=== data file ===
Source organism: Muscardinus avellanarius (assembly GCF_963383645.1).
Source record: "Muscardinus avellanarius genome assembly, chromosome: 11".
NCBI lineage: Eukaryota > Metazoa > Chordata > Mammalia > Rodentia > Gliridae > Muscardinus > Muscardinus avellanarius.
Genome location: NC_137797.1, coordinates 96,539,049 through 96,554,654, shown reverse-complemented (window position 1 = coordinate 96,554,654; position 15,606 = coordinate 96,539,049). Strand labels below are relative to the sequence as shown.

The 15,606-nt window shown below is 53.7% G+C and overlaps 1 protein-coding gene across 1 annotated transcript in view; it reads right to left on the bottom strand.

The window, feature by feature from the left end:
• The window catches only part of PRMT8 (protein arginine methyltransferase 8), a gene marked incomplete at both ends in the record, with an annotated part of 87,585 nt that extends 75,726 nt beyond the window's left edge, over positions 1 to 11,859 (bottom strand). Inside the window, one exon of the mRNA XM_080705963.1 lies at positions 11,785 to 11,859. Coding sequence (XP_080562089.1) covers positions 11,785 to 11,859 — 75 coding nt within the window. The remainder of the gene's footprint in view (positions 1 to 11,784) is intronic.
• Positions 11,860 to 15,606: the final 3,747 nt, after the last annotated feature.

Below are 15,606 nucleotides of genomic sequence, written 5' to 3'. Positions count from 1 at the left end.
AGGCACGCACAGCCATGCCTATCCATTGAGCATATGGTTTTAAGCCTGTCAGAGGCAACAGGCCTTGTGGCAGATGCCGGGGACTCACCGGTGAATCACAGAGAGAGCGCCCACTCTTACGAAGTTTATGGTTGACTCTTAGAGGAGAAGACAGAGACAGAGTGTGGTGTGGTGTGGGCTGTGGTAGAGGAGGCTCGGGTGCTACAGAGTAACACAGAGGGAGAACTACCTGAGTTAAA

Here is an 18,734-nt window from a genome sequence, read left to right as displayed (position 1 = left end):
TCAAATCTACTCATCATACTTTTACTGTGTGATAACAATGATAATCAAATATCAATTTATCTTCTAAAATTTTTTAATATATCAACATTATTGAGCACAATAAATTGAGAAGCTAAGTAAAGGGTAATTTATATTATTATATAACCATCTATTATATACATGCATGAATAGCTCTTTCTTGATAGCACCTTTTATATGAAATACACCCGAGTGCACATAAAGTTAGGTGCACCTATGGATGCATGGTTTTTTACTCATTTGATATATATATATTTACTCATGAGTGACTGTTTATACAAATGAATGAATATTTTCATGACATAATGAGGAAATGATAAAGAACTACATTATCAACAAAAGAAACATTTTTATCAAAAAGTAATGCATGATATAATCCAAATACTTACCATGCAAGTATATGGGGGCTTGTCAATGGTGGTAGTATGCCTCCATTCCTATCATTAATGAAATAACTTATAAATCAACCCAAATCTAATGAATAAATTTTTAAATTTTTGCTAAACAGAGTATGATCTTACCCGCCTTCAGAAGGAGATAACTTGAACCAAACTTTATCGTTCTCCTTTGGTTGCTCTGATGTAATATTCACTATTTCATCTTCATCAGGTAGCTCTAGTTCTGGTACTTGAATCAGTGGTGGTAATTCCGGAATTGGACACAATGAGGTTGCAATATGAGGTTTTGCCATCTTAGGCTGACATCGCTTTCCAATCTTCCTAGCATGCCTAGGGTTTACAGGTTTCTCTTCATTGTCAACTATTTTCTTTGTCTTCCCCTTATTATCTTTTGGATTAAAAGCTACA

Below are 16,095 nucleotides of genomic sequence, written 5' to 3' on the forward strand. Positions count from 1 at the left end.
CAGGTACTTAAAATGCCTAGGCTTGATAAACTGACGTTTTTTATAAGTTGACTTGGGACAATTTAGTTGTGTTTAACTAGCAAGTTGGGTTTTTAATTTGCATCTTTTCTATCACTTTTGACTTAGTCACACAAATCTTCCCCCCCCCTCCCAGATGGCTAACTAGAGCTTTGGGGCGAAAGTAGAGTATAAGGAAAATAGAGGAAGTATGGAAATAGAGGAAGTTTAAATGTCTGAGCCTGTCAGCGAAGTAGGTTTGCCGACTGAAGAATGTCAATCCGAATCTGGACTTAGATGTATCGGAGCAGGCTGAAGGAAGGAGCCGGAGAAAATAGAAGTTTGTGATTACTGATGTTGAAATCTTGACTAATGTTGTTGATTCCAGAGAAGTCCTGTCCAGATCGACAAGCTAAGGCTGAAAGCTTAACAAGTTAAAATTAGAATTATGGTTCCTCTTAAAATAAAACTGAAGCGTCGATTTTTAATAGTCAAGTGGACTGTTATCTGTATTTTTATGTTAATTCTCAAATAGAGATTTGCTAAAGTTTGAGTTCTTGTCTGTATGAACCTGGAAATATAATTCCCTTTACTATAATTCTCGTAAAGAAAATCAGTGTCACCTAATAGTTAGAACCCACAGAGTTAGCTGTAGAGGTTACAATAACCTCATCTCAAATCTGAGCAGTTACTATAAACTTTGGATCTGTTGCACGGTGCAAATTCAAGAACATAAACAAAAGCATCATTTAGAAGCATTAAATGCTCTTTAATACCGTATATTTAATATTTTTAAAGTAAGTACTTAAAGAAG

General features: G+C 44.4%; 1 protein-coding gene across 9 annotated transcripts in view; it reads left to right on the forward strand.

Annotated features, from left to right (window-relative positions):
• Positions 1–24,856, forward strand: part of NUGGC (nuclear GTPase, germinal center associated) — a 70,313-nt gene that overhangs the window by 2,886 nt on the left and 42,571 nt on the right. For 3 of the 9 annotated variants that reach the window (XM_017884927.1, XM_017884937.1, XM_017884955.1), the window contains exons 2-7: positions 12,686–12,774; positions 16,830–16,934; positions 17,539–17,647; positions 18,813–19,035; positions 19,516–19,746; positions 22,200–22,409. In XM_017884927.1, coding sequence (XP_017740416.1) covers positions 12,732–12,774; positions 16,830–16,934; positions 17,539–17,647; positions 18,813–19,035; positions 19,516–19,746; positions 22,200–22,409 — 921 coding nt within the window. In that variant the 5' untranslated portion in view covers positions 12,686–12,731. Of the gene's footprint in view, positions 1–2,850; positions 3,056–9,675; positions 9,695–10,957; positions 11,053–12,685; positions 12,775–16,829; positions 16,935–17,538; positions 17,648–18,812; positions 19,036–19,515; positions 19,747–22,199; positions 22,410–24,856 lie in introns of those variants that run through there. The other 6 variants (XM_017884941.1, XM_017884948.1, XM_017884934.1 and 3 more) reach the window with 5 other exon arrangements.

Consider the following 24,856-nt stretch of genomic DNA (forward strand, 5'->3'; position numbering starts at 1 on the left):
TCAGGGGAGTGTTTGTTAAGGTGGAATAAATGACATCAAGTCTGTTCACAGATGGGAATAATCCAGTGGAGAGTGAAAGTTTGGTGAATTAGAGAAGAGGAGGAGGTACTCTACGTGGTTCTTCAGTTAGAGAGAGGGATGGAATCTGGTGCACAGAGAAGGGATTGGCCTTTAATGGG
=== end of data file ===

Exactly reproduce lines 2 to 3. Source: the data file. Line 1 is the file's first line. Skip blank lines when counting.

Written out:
Source record: "Muscardinus avellanarius genome assembly, chromosome: 11".
NCBI lineage: Eukaryota > Metazoa > Chordata > Mammalia > Rodentia > Gliridae > Muscardinus > Muscardinus avellanarius.